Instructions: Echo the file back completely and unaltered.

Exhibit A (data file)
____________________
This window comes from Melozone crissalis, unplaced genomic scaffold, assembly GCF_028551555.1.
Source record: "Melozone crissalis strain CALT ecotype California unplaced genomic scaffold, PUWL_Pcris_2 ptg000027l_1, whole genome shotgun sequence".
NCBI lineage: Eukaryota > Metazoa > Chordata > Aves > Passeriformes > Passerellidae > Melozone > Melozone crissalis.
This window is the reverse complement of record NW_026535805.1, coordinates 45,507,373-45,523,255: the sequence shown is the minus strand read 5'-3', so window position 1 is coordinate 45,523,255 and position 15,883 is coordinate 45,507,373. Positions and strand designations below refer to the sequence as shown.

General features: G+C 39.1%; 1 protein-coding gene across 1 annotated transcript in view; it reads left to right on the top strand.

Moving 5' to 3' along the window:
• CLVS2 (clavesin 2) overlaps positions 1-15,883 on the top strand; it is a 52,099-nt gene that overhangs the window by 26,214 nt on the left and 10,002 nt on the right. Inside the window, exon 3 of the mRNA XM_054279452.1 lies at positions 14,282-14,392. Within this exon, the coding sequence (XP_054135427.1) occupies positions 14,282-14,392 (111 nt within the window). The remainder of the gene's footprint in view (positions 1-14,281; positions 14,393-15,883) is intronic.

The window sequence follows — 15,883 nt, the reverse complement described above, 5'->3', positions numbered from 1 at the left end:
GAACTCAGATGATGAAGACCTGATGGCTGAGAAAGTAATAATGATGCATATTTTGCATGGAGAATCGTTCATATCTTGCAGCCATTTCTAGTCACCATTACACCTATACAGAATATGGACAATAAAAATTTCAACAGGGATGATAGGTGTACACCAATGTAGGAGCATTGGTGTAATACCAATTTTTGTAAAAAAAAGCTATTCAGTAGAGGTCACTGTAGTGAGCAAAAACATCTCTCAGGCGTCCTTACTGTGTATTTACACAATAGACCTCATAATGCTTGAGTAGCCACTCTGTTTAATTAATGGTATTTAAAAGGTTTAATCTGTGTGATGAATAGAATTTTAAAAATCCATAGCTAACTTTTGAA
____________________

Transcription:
This window comes from Melozone crissalis, unplaced genomic scaffold, assembly GCF_028551555.1.
Source record: "Melozone crissalis strain CALT ecotype California unplaced genomic scaffold, PUWL_Pcris_2 ptg000027l_1, whole genome shotgun sequence".
NCBI lineage: Eukaryota > Metazoa > Chordata > Aves > Passeriformes > Passerellidae > Melozone > Melozone crissalis.
This window is the reverse complement of record NW_026535805.1, coordinates 45,507,373-45,523,255: the sequence shown is the minus strand read 5'-3', so window position 1 is coordinate 45,523,255 and position 15,883 is coordinate 45,507,373. Positions and strand designations below refer to the sequence as shown.

General features: G+C 39.1%; 1 protein-coding gene across 1 annotated transcript in view; it reads left to right on the top strand.

Moving 5' to 3' along the window:
• CLVS2 (clavesin 2) overlaps positions 1-15,883 on the top strand; it is a 52,099-nt gene that overhangs the window by 26,214 nt on the left and 10,002 nt on the right. Inside the window, exon 3 of the mRNA XM_054279452.1 lies at positions 14,282-14,392. Within this exon, the coding sequence (XP_054135427.1) occupies positions 14,282-14,392 (111 nt within the window). The remainder of the gene's footprint in view (positions 1-14,281; positions 14,393-15,883) is intronic.

The window sequence follows — 15,883 nt, the reverse complement described above, 5'->3', positions numbered from 1 at the left end:
GAACTCAGATGATGAAGACCTGATGGCTGAGAAAGTAATAATGATGCATATTTTGCATGGAGAATCGTTCATATCTTGCAGCCATTTCTAGTCACCATTACACCTATACAGAATATGGACAATAAAAATTTCAACAGGGATGATAGGTGTACACCAATGTAGGAGCATTGGTGTAATACCAATTTTTGTAAAAAAAAGCTATTCAGTAGAGGTCACTGTAGTGAGCAAAAACATCTCTCAGGCGTCCTTACTGTGTATTTACACAATAGACCTCATAATGCTTGAGTAGCCACTCTGTTTAATTAATGGTATTTAAAAGGTTTAATCTGTGTGATGAATAGAATTTTAAAAATCCATAGCTAACTTTTGAA